I’m blogging about chapter 12 of my book today. This ranks among the commonest abused passage of ALL TIME.
This passage is the favorite passage when preachers want to preach about giving to the church or the poor being generous (thus guilt-tripping us all into giving since we’re soooooo rich). The popular interpretation goes something like this. Jesus compared the poor widow’s giving to that of the rich. Jesus commended her (so it seems) for her generosity because giving, after all, is about percentage. See? Have you not heard this before? If you’re looking for a good guilt trip for your stingy congregation, I’ve just constructed your Sunday sermon for you. The problem is, this is the WRONG interpretation. If you think this is the right interpretation, you need to think a lot harder. If you wish to use this as your giving sermon, don’t! Jesus could be saying the very opposite. I believe Jesus’ message is really this: don’t give to a temple that is about to fall. The poor widow did so generously and wastefully.
There are some presuppositions that lead to the erroneous traditional interpretation. First, some presuppose that Jesus’ comments were complimentary when, in fact, Jesus was merely making an observation about the percentage of her giving without saying, “Go and do likewise, my disciples.” Second, and this is a more insidious presupposition, some insist that one can isolate Luke 21.1-4 apart from what precedes and what follows. We must notice that the disciples didn’t respond by saying, “Lord, teach us to give more.” Instead, they pointed out the temple building to which Jesus also referred in the previous passages. If the disciples got a different response than what WE expect in our modern day interpretation, we should be quite alert to why they’re talking about the temple still.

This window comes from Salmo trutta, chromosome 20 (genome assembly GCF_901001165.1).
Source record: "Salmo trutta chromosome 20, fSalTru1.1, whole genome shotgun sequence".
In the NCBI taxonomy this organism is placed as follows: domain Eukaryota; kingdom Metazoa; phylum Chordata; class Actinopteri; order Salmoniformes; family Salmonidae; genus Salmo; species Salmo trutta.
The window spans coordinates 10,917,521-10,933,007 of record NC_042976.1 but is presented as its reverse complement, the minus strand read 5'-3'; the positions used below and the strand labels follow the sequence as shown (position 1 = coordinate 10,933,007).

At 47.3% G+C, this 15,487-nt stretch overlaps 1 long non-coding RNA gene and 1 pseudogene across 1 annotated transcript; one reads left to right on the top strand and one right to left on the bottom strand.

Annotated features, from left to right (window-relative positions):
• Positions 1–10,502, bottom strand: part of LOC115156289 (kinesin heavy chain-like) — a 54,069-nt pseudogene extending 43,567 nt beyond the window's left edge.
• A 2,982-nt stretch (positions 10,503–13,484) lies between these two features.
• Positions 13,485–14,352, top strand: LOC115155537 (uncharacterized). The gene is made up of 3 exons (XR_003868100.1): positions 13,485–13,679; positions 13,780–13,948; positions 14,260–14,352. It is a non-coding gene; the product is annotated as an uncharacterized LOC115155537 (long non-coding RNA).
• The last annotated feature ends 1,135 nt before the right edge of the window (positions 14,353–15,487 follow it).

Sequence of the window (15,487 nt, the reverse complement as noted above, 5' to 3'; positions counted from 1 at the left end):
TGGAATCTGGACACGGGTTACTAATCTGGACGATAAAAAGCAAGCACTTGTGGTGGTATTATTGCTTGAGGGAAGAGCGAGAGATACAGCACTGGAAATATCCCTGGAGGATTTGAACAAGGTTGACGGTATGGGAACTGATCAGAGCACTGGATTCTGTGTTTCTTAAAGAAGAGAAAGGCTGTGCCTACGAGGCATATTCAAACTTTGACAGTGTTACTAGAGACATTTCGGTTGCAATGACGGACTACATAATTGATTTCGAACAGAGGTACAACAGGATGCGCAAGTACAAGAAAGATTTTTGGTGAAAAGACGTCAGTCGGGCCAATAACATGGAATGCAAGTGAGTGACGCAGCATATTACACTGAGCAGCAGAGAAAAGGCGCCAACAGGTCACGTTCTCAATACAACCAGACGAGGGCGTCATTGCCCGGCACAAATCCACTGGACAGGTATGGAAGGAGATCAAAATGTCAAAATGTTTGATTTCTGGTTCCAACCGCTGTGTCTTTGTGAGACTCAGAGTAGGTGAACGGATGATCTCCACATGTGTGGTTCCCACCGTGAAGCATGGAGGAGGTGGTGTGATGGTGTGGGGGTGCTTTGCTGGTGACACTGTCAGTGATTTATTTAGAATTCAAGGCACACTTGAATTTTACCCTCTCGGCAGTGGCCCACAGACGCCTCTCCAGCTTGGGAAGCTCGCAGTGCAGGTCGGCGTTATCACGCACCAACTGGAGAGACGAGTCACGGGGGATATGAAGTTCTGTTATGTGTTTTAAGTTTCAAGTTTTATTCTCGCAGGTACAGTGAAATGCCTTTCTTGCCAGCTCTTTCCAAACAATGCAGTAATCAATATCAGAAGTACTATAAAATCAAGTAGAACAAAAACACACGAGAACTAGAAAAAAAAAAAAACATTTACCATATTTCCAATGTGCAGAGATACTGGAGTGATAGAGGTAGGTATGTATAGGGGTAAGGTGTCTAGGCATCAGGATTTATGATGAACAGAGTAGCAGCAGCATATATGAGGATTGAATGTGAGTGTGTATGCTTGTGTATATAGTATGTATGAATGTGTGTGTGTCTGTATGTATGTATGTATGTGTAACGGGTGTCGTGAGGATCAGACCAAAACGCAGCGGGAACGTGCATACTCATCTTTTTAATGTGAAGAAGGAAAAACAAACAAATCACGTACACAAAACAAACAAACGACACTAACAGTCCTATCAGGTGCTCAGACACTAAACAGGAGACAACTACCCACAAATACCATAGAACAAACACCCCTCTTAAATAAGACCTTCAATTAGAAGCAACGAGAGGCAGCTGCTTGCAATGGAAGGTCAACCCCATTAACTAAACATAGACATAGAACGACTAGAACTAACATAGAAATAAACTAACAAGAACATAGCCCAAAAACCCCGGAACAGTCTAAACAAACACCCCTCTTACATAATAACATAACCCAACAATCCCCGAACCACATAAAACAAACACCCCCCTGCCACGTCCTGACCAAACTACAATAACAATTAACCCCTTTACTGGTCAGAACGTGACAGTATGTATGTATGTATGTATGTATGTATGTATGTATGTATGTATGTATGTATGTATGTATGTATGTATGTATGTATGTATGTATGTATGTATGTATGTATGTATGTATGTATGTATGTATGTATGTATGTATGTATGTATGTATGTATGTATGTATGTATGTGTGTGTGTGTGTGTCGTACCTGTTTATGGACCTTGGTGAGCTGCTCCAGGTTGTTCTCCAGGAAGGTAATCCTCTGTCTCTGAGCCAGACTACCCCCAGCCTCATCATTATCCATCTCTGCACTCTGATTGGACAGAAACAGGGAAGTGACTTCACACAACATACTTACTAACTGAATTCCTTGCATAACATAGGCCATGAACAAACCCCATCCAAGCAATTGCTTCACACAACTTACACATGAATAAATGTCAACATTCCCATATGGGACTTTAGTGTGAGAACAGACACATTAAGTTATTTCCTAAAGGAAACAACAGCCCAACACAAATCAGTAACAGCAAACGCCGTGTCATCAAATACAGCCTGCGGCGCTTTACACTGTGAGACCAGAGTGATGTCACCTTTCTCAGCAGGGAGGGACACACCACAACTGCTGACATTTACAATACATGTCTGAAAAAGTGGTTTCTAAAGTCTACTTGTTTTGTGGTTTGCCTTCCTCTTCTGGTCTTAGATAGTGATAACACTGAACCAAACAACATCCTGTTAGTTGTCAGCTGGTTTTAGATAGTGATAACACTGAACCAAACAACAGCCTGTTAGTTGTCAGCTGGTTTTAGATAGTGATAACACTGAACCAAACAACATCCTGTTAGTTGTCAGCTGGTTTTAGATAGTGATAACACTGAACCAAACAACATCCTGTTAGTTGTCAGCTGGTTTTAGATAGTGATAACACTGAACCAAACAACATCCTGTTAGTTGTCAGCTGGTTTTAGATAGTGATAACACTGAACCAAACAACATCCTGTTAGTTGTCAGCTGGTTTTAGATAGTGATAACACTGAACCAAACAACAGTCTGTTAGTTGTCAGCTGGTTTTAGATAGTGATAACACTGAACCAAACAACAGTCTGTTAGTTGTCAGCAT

What is the key to finding the answer? This is the lesson for my readers. You need to look at the context before and after in Luke in order to determine whether this is about giving. There is exactly NOTHING in the context before and after about giving. Everything surrounding the story, IN THE SAME OCCASION, talks about the temple! Why would Jesus all of a sudden teach about giving? Thereafter, the teaching continues about the temple destruction. This is why I insist that I’m correct to read this “giving” story in the light of the temple. We can’t isolate the story because Jesus had not finished teaching and the entire content of his teaching is about the temple.
If you insist on preaching about giving with this passage, knock yourself out. Just don’t say that your preaching is biblical.
As I always say, the texts are not at fault. The interpreter is!